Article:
In a country where even convicted criminals are allowed to cover their faces while being escorted by the police in or out of the courts, it is extremely diabolical that the Yogi Adityanath government in Uttar Pradesh would name and shame citizens who may or may not be guilty of any crime.
The BJP government last week put up huge posters and hoardings on the streets of Lucknow with names, addresses and photographs of anti-CAA protesters. It calls them “rioters” who owe the administration compensation for allegedly destroying public property during protests against the Citizenship Amendment Act in December 2019. None of the 53 people named in the posters — including a lawyer, a woman activist-politician and a former IPS officer — have been convicted. One of them is a minor.
Two judges of the Allahabad High Court declared the move “highly unjust” and “absolute encroachment” on the personal liberty of citizens during a suo motu hearing Sunday. But the court reserved its judgment for Monday.
Police forces commonly put up images or sketches of people accused or convicted of some crime as ‘wanted’. Since they don’t know the identity or whereabouts of the alleged perpetrators, they seek the help of citizens. But the Adityanath government knows the names and addresses of each of the 53 people it has named and shamed. The Lucknow administration has even served property attachment notices to several individuals. So, who are these posters really for?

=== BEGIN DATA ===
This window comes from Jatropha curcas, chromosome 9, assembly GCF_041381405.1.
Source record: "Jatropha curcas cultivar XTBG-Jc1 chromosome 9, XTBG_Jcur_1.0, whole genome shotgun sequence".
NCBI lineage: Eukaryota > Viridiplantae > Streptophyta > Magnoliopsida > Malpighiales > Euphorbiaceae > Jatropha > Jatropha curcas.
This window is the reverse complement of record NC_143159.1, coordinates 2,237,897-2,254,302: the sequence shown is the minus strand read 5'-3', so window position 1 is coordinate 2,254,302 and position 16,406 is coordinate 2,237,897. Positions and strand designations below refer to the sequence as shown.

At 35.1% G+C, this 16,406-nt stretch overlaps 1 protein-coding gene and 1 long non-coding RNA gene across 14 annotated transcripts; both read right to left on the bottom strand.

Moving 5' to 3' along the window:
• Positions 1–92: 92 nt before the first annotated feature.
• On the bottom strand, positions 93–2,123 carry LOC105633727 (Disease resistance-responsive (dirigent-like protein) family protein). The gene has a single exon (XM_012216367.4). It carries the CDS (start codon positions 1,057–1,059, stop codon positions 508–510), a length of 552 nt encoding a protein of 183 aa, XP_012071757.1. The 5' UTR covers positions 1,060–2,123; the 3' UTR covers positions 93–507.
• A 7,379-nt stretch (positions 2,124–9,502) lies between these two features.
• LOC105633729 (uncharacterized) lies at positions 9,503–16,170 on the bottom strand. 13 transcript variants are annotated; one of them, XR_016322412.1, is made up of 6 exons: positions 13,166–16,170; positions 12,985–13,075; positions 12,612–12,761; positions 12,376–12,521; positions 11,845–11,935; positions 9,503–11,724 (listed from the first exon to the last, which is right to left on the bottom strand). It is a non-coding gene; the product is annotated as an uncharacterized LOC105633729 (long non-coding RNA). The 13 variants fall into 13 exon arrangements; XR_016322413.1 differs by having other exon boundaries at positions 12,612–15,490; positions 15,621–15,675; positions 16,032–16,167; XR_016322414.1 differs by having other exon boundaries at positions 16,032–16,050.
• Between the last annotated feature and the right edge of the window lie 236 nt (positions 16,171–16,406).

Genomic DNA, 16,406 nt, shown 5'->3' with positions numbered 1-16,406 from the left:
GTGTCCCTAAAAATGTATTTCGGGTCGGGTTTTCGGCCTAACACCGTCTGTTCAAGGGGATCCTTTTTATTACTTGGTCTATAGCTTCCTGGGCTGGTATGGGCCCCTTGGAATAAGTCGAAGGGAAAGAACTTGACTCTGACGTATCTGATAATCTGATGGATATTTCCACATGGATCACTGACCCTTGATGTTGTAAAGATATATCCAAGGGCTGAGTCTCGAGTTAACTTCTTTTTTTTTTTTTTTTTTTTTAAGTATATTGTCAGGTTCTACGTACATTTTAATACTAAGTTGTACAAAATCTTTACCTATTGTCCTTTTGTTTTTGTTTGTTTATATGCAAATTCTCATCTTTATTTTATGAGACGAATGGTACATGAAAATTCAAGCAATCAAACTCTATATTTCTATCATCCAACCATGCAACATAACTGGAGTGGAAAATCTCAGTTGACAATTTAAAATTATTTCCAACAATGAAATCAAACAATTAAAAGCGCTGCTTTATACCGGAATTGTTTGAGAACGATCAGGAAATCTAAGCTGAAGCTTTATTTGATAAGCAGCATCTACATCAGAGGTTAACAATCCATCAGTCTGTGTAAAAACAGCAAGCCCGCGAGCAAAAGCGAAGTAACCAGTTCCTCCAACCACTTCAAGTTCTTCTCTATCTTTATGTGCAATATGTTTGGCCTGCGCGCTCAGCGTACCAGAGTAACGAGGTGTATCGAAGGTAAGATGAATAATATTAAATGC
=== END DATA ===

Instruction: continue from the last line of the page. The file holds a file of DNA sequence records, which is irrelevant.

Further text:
A message to the mob
In 1943 Germany, the anti-semitic propaganda had posters pointing fingers at Jews: “Der ist Schuld am Kriege!” — The war is his fault.
The posters in Lucknow are an invitation for hate mobs to attack — in the same way Gauri Lankesh, whose killer is still not punished, was attacked.
The message is also for the dissenters: ‘You go against us, we plaster you on the walls to be attacked. We will hound you, come after you’. If the past few years have made anything clear, it’s that there is no law for the mob in India. Public lynching or execution will not only go unpunished, but the perpetrators will also be garlanded and celebrated like heroes.
Does the Adityanath government give any assurance that the 53 people it has declared ‘guilty’ without any court hearing will not be attacked by unlawful mobs or the RSS-affiliated law-unto-themselves outfits like Bajrang Dal and Vishva Hindu Parishad (VHP), whose favourite pastime it is to decide who a true sanskari Indian is? Will the government ensure their safety since even hardened criminals are entitled to be protected by the state? Will they be provided security, like the Y+ cover for BJP leader Kapil Mishra, who is accused of inciting communal riots in Delhi with his hateful speech?
A history of shaming
The act of naming and shaming in public isn’t new. In March 2018, the finance ministry under the Narendra Modi government sent out a rider to banks to publish names and photographs of wilful defaulters in newspapers. Before that, in January 2017, Women and Child Development Minister Maneka Gandhi had called for establishing a national register of sex offenders, which would contain names and other details of convicted rapists. The minister, who had floated the idea in the past too, had said it after a man previously convicted of rape was arrested.